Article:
Discover more from My Sweet Dumb Brain
For your sweet dumb brain: Small comforts
The things we’re doing to manage these anxious times.
Lately, my mornings have gone something like this:
Wake up, a few minutes before my alarm would normally go off. Feel either relief upon realizing I had a miraculously good night’s sleep, or—more likely—a sense of dread knowing that I didn’t get as much shut-eye as I hoped. Fight the urge to immediately grab for my phone. More often than not, lose that fight. Spend several minutes catching up on what I missed on social media. Finally crawl out of bed, just as a wave of anxiety washes over me.
Some days are tougher than others. On Tuesday, I was so anxious about all things COVID-19 that I could barely focus all day. The next day, though, I was relatively chill—able to meet my work deadlines, watch some distracting TV, and enjoy a long walk. Still, every day is pervaded by at least some low-level anxiety and dread. No matter what, I find myself cycling through a persistent series of questions: What am I going to learn about coronavirus today? How bad is this going to get? Is that tickle in my throat allergies, or something worse?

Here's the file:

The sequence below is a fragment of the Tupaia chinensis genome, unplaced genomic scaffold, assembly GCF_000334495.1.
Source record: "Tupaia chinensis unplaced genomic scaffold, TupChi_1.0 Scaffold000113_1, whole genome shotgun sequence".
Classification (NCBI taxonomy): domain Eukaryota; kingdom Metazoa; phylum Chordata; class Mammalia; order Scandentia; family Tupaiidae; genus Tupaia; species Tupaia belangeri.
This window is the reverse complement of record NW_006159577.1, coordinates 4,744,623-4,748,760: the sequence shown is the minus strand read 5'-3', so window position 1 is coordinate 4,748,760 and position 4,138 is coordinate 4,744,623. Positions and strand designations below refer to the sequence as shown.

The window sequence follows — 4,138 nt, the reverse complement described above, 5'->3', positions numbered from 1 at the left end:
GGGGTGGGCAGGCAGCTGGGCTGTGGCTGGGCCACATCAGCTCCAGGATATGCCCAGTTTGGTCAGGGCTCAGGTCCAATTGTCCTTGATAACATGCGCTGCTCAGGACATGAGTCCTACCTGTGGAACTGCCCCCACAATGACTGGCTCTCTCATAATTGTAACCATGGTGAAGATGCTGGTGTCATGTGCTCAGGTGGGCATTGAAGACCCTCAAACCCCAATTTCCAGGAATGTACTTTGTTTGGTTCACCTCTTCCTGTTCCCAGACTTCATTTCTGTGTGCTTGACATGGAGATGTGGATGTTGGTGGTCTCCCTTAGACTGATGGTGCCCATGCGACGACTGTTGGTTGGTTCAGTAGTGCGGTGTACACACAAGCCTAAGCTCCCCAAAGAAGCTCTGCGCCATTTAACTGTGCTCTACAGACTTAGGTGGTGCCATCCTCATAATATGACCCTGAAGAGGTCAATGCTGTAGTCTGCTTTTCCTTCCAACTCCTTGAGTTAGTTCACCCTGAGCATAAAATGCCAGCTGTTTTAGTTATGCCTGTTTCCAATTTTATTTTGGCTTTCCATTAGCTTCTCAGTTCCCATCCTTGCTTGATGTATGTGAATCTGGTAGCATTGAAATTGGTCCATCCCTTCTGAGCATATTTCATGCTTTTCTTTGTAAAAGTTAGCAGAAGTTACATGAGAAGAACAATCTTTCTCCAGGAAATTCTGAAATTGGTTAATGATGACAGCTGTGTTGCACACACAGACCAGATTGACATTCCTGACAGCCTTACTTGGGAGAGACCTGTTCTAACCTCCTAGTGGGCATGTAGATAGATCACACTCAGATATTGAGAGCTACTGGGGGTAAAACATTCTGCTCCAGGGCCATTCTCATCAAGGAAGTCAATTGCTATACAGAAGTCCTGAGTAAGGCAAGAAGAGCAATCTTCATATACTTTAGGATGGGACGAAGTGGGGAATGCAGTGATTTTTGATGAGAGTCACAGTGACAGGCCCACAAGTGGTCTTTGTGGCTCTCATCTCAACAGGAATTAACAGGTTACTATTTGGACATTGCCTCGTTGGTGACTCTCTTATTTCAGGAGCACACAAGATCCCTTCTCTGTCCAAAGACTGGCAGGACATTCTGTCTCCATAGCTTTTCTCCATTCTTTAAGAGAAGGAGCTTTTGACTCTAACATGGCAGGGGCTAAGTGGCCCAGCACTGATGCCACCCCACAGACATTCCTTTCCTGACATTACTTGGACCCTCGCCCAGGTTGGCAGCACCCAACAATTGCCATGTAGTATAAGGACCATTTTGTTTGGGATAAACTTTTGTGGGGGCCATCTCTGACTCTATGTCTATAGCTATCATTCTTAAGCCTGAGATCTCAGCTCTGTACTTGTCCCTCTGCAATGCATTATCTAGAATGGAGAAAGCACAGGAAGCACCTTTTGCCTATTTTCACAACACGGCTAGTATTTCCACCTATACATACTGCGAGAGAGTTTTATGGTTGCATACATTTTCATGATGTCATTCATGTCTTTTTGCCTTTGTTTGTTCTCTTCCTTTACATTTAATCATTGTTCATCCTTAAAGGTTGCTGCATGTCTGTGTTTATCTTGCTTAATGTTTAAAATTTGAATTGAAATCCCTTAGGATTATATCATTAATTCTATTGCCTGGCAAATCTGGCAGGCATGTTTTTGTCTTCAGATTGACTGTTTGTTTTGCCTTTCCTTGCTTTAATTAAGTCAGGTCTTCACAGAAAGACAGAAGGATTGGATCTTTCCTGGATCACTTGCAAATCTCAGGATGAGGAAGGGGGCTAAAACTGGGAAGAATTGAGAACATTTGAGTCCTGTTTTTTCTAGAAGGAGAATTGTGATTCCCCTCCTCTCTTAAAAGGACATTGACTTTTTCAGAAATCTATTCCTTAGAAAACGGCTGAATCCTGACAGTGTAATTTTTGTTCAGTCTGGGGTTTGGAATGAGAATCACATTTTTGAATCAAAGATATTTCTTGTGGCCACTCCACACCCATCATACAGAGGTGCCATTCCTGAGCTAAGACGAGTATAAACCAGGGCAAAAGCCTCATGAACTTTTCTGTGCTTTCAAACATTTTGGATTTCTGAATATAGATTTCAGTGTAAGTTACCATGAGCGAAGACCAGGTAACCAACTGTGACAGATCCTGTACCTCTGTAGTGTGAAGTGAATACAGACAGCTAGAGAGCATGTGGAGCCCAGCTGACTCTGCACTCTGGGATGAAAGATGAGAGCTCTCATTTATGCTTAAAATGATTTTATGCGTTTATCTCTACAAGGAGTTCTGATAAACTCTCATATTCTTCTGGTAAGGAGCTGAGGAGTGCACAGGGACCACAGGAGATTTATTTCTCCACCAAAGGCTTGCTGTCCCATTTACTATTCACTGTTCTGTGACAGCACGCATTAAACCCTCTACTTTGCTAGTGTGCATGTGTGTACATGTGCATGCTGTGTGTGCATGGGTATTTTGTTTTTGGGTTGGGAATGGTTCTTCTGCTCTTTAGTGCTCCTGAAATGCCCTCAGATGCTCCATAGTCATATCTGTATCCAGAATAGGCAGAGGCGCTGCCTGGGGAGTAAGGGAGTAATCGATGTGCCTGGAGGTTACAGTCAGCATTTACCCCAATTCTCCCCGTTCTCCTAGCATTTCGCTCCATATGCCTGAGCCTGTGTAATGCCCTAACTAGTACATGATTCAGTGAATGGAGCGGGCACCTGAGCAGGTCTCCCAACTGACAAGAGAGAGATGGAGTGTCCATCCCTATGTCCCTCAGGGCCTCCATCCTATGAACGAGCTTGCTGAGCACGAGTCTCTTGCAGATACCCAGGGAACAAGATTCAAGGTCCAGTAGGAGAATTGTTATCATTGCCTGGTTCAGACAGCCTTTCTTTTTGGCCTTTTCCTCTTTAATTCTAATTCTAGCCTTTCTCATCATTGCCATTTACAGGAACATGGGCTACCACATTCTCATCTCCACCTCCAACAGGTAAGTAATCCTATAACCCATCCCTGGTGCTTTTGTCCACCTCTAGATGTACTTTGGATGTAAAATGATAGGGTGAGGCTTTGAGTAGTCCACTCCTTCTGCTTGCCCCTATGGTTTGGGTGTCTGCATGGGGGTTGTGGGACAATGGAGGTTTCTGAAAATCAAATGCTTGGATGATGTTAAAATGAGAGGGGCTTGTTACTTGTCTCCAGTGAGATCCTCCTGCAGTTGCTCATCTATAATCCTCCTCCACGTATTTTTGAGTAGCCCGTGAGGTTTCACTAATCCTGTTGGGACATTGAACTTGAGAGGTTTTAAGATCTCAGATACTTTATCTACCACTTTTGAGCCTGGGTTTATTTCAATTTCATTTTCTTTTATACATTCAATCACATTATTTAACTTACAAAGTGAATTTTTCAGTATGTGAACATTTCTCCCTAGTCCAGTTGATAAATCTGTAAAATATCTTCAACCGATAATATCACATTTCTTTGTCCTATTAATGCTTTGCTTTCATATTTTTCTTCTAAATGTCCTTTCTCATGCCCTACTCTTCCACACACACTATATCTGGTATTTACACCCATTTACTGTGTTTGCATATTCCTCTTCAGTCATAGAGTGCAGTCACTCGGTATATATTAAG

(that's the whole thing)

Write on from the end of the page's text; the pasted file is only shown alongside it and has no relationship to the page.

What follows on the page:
In Tuesday’s newsletter, I wrote that being overwhelmed by all of this is normal. I also noted that it’s unsustainable. I know that my morning approach needs to change. Currently, I’m looking for ways to better manage my anxiety—to make sure I not only sleep better, but also wake up feeling less awful. Thankfully, several of you offered up simple yet effective approaches that are working for you.
Anna, who is 34 weeks pregnant, has plenty of reasons to feel anxious. She worries about the prospect of giving birth alone, her midwife being quarantined, getting the virus and passing it on to her child, family members not being able to meet the baby, and so on. Fortunately, there’s an equally long list of things she’s found comfort in: talking to her parents and friends often, spending time in nature, avoiding the news, planting a garden, baking, and taking deep breaths. “I try to remember that this will pass and, in the meantime, the planet and nature are in fast recovery from our misdeeds,” she said. “We slow down and nature returns. That is nice.”